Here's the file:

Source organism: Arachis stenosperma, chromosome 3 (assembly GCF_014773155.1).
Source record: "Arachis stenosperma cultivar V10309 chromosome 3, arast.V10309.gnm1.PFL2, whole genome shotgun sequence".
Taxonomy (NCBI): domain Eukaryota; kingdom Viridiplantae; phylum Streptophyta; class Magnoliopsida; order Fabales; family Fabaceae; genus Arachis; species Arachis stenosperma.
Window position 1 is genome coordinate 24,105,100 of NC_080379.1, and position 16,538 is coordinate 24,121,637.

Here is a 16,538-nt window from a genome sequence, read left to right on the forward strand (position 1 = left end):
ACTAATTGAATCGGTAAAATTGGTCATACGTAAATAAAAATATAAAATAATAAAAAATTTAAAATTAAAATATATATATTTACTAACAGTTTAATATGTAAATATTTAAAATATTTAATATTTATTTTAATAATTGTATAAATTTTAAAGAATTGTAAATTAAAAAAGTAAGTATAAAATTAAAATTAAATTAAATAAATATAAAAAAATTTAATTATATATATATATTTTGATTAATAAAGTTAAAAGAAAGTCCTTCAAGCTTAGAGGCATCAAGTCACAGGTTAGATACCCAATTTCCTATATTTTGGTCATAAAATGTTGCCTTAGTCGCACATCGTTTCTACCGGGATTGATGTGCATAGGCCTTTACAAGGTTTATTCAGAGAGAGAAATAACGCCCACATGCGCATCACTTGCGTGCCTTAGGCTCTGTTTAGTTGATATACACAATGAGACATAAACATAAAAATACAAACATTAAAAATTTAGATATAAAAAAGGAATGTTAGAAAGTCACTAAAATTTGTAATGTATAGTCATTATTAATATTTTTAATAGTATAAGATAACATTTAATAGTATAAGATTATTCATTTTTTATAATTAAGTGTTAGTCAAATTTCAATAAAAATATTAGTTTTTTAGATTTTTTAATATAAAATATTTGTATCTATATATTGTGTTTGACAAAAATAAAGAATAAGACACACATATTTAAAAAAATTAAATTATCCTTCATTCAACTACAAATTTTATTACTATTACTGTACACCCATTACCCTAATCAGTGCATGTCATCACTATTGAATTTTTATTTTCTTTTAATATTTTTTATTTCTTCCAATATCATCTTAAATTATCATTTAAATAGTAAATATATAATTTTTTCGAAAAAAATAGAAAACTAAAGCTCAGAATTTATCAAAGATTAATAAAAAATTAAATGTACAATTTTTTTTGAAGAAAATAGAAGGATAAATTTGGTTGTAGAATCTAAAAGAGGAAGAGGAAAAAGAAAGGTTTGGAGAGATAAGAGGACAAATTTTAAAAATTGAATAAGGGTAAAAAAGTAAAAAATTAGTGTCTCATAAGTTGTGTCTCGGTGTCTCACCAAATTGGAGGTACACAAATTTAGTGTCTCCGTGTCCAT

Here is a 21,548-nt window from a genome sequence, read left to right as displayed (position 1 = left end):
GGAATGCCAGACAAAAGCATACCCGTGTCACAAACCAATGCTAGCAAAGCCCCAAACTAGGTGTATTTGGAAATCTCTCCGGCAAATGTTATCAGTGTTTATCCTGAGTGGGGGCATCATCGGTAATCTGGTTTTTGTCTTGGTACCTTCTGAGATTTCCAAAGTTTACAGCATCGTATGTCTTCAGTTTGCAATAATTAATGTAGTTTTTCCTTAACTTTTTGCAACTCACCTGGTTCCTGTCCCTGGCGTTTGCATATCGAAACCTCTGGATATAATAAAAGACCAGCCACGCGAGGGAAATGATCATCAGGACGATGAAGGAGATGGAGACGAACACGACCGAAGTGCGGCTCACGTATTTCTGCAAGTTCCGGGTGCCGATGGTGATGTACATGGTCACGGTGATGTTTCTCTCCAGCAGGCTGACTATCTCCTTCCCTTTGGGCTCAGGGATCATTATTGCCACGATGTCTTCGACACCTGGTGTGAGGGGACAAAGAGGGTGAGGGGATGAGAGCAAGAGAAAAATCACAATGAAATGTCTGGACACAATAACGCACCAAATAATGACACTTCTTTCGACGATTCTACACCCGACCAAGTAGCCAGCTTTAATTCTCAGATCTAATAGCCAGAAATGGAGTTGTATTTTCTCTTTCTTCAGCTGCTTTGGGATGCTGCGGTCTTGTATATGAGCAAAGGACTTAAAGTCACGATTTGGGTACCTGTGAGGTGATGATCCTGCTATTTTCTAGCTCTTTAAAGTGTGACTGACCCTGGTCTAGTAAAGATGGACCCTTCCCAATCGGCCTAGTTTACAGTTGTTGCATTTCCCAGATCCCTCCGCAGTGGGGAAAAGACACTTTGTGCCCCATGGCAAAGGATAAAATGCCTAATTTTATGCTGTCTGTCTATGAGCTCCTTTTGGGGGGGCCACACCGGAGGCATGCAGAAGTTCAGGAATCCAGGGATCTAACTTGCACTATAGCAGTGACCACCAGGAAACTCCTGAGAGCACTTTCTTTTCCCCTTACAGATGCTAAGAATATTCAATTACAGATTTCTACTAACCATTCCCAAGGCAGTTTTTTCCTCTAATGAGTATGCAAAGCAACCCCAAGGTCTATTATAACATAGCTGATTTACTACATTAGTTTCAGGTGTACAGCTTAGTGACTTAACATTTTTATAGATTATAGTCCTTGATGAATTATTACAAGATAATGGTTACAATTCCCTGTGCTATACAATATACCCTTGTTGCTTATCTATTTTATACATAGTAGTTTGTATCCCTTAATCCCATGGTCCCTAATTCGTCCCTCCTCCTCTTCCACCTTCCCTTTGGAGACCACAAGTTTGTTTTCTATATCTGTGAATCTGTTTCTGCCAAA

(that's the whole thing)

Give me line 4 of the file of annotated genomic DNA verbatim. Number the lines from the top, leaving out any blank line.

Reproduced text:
Window position 1 is genome coordinate 24,105,100 of NC_080379.1, and position 16,538 is coordinate 24,121,637.